Deploying Thanos and Prometheus on a K8s Cluster

Oct 5, 2023 • 6 min

This article is the second in a series of 3 on Thanos monitoring.

Today, it’s time for action: we heat up our Kubernetes cluster and focus on how to deploy Thanos.

Note: Our focus here is on deploying a single Prometheus and Thanos instance on Kubernetes, but Thanos can also be used and deployed outside of Kubernetes.

Deploying Thanos on K8s

We need an object storage for Thanos to store metrics. In this article, we use S3-type storage with a MinIO instance in the K8s cluster.

In real life, utilizing the object storage offered by our cloud provider is equally pertinent.

# We install MinIO
helm repo add bitnami
helm install minio bitnami/minio --set persistence.enabled=false

# We retrieve the credentials
export ROOT_USER=$(kubectl get secret --namespace monitoring minio -o jsonpath="{.data.root-user}" | base64 -d)
export ROOT_PASSWORD=$(kubectl get secret --namespace monitoring minio -o jsonpath="{.data.root-password}" | base64 -d)

# We create a 'thanos' bucket
kubectl run --namespace monitoring minio-client --rm --tty -i --restart='Never' --env MINIO_SERVER_ROOT_USER=$ROOT_USER --env MINIO_SERVER_ROOT_PASSWORD=$ROOT_PASSWORD --env MINIO_SERVER_HOST=minio --image -- mb -p minio/thanos

For the sake of this demonstration and to keep things simple, I am not using here persistent storage. Obviously, do not replicate this in production, or you will see your data disappear in a snap 🙂

Likewise, for the sake of simplicity, I am operating as an admin, but normally a dedicated user with the right permissions is required (for example for S3)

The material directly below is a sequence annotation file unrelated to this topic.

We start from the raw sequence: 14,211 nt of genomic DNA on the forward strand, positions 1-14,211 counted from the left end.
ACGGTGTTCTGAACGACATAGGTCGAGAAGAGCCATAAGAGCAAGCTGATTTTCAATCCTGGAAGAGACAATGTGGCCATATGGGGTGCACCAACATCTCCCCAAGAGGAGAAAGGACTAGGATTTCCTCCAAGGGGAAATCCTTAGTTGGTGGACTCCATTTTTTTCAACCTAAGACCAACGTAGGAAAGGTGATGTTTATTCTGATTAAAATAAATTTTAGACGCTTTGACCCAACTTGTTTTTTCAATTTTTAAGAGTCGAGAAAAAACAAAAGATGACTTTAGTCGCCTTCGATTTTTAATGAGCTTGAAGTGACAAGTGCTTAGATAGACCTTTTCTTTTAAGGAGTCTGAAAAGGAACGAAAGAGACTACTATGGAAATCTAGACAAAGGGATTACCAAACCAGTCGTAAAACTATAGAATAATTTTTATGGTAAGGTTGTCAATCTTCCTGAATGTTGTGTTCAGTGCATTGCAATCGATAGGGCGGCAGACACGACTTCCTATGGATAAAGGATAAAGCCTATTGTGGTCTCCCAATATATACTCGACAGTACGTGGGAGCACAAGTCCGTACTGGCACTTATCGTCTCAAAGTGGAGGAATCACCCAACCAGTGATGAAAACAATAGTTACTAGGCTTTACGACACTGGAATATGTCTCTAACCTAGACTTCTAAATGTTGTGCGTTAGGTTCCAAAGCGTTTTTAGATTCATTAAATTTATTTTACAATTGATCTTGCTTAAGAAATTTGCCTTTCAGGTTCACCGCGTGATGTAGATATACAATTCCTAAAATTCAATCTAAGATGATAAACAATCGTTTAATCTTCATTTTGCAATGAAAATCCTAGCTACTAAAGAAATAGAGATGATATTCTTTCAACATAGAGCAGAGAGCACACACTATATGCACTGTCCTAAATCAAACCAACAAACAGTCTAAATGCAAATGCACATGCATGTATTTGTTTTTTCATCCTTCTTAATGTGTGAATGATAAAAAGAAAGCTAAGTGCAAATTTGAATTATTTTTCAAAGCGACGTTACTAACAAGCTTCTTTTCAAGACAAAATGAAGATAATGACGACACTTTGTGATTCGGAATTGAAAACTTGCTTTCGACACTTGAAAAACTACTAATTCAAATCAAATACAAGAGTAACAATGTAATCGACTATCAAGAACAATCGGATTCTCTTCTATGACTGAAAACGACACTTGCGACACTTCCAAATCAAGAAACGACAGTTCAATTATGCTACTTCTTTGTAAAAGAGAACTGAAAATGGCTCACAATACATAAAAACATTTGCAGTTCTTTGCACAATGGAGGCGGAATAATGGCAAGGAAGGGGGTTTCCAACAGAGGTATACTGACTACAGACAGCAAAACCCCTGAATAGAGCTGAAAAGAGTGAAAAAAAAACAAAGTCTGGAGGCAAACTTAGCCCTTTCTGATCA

Configuring Thanos Access to Object Storage

Thanos needs to know how to connect to object storage. We create the Secret to use the storage we just created:

export ENDPOINT="minio:9000" BUCKET=thanos
cat > objstore.yml << EOF
type: S3
  endpoint: "${ENDPOINT}"
  bucket: "${BUCKET}"
  access_key: "${ROOT_USER}"
  secret_key: "${ROOT_PASSWORD}"
  insecure: true
kubectl create secret generic thanos-objstore --from-file=objstore.yml -o yaml --dry-run=client | kubectl apply -f -

Configuring the Thanos Sidecar

Below, I outline two effective options:

  • via prometheus-operator
  • via the official Prometheus Helm chart

With the Prometheus-Operator

Custom Resource Prometheus

The prometheus-operator automatically adds the sidecar when filling the thanos section of the Custom Resource Prometheus.

So, you just need to provide the configuration for object storage, with the secret created previously:

      name: thanos-objstore
      key: objstore.yml

If needed, it is possible to configure other elements of the sidecar, like the exact image to use (see the documentation).

Helm Chart Kube-Prometheus-Stack

The kube-prometheus-stack chart not only allows for the configuration of the Custom Resource Prometheus, but also adds a ServiceMonitor to fetch metrics from the sidecar, using the following values:

        name: thanos-objstore
        key: objstore.yml